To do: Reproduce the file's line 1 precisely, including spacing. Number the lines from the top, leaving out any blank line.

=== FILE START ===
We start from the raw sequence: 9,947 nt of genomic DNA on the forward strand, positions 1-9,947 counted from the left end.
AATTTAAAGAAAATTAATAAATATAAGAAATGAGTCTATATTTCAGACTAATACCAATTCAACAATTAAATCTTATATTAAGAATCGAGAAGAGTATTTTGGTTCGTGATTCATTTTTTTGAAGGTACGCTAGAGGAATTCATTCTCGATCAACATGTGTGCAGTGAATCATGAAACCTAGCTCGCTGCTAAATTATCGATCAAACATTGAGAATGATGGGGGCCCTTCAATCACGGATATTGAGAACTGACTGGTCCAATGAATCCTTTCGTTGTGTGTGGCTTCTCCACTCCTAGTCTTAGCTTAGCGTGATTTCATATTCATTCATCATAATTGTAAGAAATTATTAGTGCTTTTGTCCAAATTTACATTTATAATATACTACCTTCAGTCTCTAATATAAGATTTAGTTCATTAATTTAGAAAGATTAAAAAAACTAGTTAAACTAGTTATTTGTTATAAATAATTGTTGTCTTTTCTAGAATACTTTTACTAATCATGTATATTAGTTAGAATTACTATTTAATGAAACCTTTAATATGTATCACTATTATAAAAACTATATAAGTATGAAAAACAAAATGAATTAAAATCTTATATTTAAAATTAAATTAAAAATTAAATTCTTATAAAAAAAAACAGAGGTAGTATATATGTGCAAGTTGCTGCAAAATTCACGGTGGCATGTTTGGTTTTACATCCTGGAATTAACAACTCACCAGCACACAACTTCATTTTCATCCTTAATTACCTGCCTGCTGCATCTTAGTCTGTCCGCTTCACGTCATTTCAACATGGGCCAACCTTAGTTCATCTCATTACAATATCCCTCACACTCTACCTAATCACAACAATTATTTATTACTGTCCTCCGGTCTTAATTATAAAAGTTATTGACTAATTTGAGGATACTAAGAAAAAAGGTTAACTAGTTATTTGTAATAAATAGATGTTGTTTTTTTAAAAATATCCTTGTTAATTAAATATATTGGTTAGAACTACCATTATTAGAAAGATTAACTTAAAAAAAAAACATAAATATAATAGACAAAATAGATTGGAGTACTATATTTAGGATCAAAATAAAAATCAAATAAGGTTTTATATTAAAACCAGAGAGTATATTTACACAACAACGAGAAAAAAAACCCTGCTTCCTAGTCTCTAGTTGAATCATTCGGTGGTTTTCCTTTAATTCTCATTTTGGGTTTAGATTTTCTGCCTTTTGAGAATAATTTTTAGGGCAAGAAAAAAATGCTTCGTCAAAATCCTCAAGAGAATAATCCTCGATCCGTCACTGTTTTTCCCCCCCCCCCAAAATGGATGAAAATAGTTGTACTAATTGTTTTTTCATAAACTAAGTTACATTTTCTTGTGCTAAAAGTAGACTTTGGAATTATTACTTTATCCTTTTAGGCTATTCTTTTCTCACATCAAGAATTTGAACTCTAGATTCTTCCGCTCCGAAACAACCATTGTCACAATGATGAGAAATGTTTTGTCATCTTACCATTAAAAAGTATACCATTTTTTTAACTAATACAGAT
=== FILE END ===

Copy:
We start from the raw sequence: 9,947 nt of genomic DNA on the forward strand, positions 1-9,947 counted from the left end.